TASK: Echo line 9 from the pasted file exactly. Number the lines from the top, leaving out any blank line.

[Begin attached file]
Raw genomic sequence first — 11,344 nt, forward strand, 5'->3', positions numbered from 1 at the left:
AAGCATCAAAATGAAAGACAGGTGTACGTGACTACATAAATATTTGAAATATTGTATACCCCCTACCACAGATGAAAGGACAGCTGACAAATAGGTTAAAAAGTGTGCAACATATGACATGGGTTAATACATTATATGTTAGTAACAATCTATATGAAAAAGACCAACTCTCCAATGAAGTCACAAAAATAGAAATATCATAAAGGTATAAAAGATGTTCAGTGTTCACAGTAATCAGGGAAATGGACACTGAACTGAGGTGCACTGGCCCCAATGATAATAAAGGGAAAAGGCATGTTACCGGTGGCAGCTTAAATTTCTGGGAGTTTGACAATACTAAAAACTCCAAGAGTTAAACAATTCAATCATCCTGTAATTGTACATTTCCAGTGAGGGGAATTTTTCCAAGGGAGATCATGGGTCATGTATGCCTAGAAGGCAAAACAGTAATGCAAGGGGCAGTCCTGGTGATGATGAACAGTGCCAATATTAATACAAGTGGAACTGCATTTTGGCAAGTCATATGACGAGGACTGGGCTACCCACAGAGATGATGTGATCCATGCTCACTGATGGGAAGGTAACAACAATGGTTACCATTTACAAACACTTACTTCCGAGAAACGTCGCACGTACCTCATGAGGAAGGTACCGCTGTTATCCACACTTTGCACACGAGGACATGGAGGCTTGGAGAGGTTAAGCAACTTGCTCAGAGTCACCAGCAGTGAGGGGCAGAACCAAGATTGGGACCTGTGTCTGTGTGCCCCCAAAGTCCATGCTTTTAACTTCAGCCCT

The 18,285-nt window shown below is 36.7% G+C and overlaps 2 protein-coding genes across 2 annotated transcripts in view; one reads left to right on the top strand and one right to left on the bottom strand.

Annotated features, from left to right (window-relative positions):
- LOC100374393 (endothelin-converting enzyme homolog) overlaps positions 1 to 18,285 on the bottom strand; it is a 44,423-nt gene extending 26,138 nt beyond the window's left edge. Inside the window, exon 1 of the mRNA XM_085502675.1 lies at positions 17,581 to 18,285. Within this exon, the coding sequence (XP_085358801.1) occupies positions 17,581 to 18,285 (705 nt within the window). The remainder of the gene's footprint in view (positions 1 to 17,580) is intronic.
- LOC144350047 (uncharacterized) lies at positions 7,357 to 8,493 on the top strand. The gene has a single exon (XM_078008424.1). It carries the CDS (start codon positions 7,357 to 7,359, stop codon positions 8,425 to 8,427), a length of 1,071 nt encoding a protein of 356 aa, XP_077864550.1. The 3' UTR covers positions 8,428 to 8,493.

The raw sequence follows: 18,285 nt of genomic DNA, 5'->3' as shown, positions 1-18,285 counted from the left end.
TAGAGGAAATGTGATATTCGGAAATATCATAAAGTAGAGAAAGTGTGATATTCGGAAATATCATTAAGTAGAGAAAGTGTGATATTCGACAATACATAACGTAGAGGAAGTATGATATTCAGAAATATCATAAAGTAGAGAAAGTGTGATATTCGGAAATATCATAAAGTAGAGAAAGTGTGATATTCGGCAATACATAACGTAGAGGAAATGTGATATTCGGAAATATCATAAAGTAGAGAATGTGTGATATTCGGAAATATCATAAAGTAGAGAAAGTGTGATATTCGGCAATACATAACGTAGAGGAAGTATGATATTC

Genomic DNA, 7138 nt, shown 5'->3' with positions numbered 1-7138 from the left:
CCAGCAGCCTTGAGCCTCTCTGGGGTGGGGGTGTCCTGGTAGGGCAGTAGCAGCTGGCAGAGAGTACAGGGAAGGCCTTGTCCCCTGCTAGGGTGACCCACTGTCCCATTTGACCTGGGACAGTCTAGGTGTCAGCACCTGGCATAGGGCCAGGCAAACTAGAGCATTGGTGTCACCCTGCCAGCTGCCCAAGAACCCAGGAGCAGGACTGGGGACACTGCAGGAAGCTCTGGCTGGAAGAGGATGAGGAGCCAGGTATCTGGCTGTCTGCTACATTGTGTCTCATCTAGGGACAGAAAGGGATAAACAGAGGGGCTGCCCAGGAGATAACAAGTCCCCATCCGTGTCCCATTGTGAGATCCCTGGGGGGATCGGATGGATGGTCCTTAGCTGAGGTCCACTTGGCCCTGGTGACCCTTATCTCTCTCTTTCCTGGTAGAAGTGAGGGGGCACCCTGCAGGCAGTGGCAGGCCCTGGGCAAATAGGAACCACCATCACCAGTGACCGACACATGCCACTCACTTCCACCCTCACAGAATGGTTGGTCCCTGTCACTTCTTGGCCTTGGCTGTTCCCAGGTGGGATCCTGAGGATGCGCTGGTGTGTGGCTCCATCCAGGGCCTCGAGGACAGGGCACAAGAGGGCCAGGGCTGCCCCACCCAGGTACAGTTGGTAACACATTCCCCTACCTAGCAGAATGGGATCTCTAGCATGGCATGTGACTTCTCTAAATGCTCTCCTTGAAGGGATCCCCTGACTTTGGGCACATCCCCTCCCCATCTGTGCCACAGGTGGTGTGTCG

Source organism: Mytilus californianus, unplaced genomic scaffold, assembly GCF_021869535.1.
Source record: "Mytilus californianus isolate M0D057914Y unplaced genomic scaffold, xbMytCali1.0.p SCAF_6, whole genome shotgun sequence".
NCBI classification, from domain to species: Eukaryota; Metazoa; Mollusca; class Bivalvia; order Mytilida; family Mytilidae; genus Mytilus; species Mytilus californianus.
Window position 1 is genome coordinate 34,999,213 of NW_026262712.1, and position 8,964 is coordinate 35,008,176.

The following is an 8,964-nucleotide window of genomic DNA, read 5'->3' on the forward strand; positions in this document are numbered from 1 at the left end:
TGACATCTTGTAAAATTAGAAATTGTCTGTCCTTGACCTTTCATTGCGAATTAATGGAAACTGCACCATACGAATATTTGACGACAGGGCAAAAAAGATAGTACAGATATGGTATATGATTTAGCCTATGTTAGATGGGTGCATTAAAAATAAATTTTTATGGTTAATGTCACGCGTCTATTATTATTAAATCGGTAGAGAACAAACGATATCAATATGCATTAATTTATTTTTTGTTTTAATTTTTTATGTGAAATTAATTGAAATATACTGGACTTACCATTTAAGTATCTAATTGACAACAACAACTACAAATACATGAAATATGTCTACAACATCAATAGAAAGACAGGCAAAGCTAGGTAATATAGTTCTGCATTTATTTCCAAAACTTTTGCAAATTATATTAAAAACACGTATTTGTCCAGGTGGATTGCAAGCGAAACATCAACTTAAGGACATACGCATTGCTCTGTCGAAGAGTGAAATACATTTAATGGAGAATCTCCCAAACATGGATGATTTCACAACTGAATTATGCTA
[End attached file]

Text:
Genomic DNA, 7138 nt, shown 5'->3' with positions numbered 1-7138 from the left: